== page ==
Alexei Navalny, founder of the Anti-Corruption Foundation, who was poisoned in Russia in late August 2020 with a substance from the Novichok group, returned to Moscow on January 17 after four months of treatment in Germany. Navalny was arrested at the airport and sentenced to 30 days in jail on January 18.
On February 2, a Moscow court sentenced Alexei Navalny to life imprisonment. The previous conviction in connection with the Yves Rocher case was replaced by a real sentence. He has to spend another 2 years and 5 months in prison.
Despite harsh criticism from the international community, Russia added a sentence to a convicted Kremlin critic two weeks ago. On February 20, another court found an anti-corruption activist and critic of the Kremlin guilty of defamation of a World War II veteran. Navalny was fined 850,000 rubles ($ 11,500) as part of the defamation sentence.
Two days ago it became known that the convict Alexei Navalny was taken from Moscow in stages to the Vladimir region, where he is in one of the isolator cells with prisoners convicted of theft and fraud.
And while Navalny remains in custody, the organization he founded hopes to include other Russian officials and oligarchs in the list of sanctions in the future by the United States and the European Union.
According to Maria Pevchikhi, the head of the fund’s investigation department, the West does not fully understand “how closely the Putin regime is linked to the money of these oligarchs.”
Earlier, Navalny’s comrade-in-arms Vladimir Ashurov sent a list of 35 people to US President Joe Biden. The Anti-Corruption Fund believes that the United States should impose sanctions on them as well. The list includes not only government officials who may have links to Navalny’s poisoning, but also businessmen from Putin’s entourage, namely billionaires Alisher Usmanov and Roman Abramovich. Navalny has repeatedly said he supports the introduction of Western sanctions against oligarchs who gain significant assets outside Russia.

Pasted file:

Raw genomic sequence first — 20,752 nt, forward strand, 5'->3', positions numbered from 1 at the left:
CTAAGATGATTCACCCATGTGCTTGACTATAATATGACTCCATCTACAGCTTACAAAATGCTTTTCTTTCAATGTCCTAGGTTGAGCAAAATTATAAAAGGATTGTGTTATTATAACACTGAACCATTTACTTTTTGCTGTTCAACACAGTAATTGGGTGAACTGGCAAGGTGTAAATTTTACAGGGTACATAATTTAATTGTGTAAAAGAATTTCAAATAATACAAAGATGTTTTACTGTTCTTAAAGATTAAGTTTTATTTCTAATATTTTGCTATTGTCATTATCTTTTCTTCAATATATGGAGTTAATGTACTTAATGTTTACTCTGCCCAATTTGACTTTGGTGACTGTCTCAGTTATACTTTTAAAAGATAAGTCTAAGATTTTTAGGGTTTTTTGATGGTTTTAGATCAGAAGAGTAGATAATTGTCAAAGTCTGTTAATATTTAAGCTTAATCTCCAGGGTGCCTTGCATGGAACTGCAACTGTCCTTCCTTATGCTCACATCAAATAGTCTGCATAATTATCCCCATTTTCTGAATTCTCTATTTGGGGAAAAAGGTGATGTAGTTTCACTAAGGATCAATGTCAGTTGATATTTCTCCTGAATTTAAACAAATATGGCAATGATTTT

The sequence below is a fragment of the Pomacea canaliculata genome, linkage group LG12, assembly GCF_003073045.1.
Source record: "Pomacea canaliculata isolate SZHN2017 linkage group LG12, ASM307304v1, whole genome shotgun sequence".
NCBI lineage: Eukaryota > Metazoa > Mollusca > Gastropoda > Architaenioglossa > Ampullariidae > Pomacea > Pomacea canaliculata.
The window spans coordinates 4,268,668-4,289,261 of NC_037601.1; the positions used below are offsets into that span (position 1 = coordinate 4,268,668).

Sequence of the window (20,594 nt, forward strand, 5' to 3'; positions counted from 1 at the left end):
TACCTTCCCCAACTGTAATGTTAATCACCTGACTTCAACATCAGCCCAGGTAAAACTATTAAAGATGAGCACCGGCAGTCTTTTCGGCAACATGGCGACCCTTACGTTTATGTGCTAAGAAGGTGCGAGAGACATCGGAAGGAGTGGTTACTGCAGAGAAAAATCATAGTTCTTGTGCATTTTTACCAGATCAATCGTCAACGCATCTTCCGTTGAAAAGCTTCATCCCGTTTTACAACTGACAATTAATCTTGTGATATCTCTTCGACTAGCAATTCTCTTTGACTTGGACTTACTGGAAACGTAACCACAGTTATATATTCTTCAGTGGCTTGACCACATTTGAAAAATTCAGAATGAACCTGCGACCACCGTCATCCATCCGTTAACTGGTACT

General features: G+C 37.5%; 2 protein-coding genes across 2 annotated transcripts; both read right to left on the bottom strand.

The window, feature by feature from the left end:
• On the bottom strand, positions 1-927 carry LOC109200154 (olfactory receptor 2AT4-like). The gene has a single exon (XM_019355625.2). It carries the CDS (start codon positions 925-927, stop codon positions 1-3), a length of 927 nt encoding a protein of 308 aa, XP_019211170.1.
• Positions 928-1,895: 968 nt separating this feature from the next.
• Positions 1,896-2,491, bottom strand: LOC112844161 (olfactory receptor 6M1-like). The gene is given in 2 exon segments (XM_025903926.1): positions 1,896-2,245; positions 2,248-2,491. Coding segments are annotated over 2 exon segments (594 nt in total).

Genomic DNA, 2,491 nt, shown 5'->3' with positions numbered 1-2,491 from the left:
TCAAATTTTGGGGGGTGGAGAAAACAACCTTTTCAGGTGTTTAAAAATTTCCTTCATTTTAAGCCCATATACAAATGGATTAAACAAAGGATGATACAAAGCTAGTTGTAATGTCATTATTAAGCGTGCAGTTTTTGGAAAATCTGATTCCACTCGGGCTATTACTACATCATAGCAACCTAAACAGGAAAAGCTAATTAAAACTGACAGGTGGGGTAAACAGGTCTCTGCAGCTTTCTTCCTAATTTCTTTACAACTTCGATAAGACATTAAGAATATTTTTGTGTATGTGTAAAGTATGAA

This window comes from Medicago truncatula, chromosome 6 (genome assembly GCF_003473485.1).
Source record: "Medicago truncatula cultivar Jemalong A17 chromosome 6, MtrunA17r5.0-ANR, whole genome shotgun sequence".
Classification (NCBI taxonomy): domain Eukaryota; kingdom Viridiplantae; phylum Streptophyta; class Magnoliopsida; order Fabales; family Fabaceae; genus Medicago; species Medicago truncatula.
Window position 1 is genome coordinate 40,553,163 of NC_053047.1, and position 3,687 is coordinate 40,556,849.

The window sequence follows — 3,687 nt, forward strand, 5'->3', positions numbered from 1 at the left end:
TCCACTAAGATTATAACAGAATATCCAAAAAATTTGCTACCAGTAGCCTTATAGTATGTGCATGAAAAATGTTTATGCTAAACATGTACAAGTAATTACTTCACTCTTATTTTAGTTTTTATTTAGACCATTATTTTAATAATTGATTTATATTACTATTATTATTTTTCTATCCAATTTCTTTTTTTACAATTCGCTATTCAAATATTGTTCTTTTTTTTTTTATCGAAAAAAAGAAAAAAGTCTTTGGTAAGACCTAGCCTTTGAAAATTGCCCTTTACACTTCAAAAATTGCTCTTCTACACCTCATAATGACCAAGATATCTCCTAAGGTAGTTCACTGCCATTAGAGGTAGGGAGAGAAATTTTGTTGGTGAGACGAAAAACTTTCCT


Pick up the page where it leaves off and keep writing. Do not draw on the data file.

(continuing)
The Bloomberg news agency reported on March 5 that the United States and Britain were considering extending sanctions on Russia in response to Moscow’s use of chemical weapons. Among other measures are considered businessmen close to the Russian president, the so-called. Introduce sanctions against the oligarchs, or enact measures of an economic nature, such as imposing sanctions on Russia’s sovereign debt.
The news has alarmed the Kremlin, as evidenced by a comment by Russian spokesman Dmitry Peskov.
“Sanctions against Russian businessmen have not been imposed yet, and we certainly hope that such meaningless calls will remain only in the media and will not find, so to speak, vital ground in the official US establishment,” Dmitry Peskov told Bloomberg. .
But even the official Russian media can not hide the fact that the exchange rate of the Russian ruble fell sharply last night amid reports of expected new sanctions. Russia’s national currency continued to depreciate against the dollar overnight and, as of Friday morning, the dollar was trading at 74.9 rubles instead of the previous day’s 73.9 rubles.
In addition to the first and second waves of sanctions, the United States is preparing for another round of sanctions against Russia.
According to the Guardian, these sanctions will be announced in a few weeks. The introduction of additional restrictive measures will be in response to a massive hacking attack on at least nine US federal agencies – including the Pentagon – using SolarWinds software. Microsoft says it has obtained “substantial evidence” that “Russian intelligence” was involved in the attack. According to other sources, the new sanctions may be based on Russia’s interference in the 2020 US presidential election and the information spread by the Western media, according to which the Russian special services offered a reward to extremists for the killing of American soldiers in Afghanistan.
The Kremlin said on Tuesday that any new sanctions by the United States would not achieve its goal and would only complicate the already strained relations between the two countries. Russia also threatens retaliatory sanctions.
“If we consider how he behaves [აშშ] Now, how they were published [სანქციების] The list, I think, will surprise them soon too. “We are working on it,” Russian Foreign Ministry spokeswoman Maria Zakharova said on March 5.